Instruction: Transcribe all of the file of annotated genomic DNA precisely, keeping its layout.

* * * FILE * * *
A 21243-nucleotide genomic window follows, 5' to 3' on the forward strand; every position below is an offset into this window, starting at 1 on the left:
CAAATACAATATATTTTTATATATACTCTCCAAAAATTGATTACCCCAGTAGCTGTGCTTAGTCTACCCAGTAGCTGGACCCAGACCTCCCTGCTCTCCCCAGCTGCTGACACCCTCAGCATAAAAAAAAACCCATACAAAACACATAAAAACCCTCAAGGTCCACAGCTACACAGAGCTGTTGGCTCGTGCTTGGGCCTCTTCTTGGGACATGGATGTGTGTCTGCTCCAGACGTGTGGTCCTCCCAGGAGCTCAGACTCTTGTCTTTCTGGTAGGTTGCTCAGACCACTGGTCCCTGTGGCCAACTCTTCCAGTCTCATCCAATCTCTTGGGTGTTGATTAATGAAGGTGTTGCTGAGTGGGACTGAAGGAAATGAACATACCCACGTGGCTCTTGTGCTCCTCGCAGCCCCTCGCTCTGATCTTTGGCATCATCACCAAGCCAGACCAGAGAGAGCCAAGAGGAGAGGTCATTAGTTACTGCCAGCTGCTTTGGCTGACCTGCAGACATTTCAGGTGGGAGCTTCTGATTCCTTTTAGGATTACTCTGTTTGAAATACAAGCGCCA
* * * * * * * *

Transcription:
A 21243-nucleotide genomic window follows, 5' to 3' on the forward strand; every position below is an offset into this window, starting at 1 on the left:
CAAATACAATATATTTTTATATATACTCTCCAAAAATTGATTACCCCAGTAGCTGTGCTTAGTCTACCCAGTAGCTGGACCCAGACCTCCCTGCTCTCCCCAGCTGCTGACACCCTCAGCATAAAAAAAAACCCATACAAAACACATAAAAACCCTCAAGGTCCACAGCTACACAGAGCTGTTGGCTCGTGCTTGGGCCTCTTCTTGGGACATGGATGTGTGTCTGCTCCAGACGTGTGGTCCTCCCAGGAGCTCAGACTCTTGTCTTTCTGGTAGGTTGCTCAGACCACTGGTCCCTGTGGCCAACTCTTCCAGTCTCATCCAATCTCTTGGGTGTTGATTAATGAAGGTGTTGCTGAGTGGGACTGAAGGAAATGAACATACCCACGTGGCTCTTGTGCTCCTCGCAGCCCCTCGCTCTGATCTTTGGCATCATCACCAAGCCAGACCAGAGAGAGCCAAGAGGAGAGGTCATTAGTTACTGCCAGCTGCTTTGGCTGACCTGCAGACATTTCAGGTGGGAGCTTCTGATTCCTTTTAGGATTACTCTGTTTGAAATACAAGCGCCA